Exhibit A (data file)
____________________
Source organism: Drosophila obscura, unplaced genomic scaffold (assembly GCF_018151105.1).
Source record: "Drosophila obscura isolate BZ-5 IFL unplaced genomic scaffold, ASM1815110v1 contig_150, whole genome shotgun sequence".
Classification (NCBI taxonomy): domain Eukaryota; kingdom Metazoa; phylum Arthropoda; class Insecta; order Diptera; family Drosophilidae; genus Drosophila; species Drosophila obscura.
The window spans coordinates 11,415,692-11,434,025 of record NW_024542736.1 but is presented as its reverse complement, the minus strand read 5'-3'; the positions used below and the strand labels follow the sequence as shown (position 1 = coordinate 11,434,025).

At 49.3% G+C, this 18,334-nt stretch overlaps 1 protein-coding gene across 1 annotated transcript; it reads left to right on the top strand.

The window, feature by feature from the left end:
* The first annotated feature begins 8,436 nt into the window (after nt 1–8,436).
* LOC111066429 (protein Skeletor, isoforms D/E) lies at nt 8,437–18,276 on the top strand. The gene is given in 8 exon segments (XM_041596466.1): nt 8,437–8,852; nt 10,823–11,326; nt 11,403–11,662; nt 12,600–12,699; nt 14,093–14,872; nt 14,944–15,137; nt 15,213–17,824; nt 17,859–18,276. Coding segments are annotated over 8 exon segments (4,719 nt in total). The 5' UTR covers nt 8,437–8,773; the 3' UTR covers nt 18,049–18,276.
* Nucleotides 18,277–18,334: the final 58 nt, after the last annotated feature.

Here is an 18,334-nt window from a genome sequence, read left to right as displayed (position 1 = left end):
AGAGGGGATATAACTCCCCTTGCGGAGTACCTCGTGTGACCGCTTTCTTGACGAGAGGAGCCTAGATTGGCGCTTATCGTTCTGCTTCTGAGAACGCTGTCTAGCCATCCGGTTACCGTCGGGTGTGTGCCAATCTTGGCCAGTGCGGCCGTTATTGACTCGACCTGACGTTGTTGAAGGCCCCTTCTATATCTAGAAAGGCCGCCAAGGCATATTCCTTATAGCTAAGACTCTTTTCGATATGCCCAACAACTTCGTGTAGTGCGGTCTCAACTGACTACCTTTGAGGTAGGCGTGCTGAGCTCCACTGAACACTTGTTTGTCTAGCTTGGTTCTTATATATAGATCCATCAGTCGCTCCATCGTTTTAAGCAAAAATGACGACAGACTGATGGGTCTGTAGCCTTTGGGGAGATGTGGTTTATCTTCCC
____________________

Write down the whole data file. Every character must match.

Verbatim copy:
Source organism: Drosophila obscura, unplaced genomic scaffold (assembly GCF_018151105.1).
Source record: "Drosophila obscura isolate BZ-5 IFL unplaced genomic scaffold, ASM1815110v1 contig_150, whole genome shotgun sequence".
Classification (NCBI taxonomy): domain Eukaryota; kingdom Metazoa; phylum Arthropoda; class Insecta; order Diptera; family Drosophilidae; genus Drosophila; species Drosophila obscura.
The window spans coordinates 11,415,692-11,434,025 of record NW_024542736.1 but is presented as its reverse complement, the minus strand read 5'-3'; the positions used below and the strand labels follow the sequence as shown (position 1 = coordinate 11,434,025).

At 49.3% G+C, this 18,334-nt stretch overlaps 1 protein-coding gene across 1 annotated transcript; it reads left to right on the top strand.

The window, feature by feature from the left end:
* The first annotated feature begins 8,436 nt into the window (after nt 1–8,436).
* LOC111066429 (protein Skeletor, isoforms D/E) lies at nt 8,437–18,276 on the top strand. The gene is given in 8 exon segments (XM_041596466.1): nt 8,437–8,852; nt 10,823–11,326; nt 11,403–11,662; nt 12,600–12,699; nt 14,093–14,872; nt 14,944–15,137; nt 15,213–17,824; nt 17,859–18,276. Coding segments are annotated over 8 exon segments (4,719 nt in total). The 5' UTR covers nt 8,437–8,773; the 3' UTR covers nt 18,049–18,276.
* Nucleotides 18,277–18,334: the final 58 nt, after the last annotated feature.

Here is an 18,334-nt window from a genome sequence, read left to right as displayed (position 1 = left end):
AGAGGGGATATAACTCCCCTTGCGGAGTACCTCGTGTGACCGCTTTCTTGACGAGAGGAGCCTAGATTGGCGCTTATCGTTCTGCTTCTGAGAACGCTGTCTAGCCATCCGGTTACCGTCGGGTGTGTGCCAATCTTGGCCAGTGCGGCCGTTATTGACTCGACCTGACGTTGTTGAAGGCCCCTTCTATATCTAGAAAGGCCGCCAAGGCATATTCCTTATAGCTAAGACTCTTTTCGATATGCCCAACAACTTCGTGTAGTGCGGTCTCAACTGACTACCTTTGAGGTAGGCGTGCTGAGCTCCACTGAACACTTGTTTGTCTAGCTTGGTTCTTATATATAGATCCATCAGTCGCTCCATCGTTTTAAGCAAAAATGACGACAGACTGATGGGTCTGTAGCCTTTGGGGAGATGTGGTTTATCTTCCC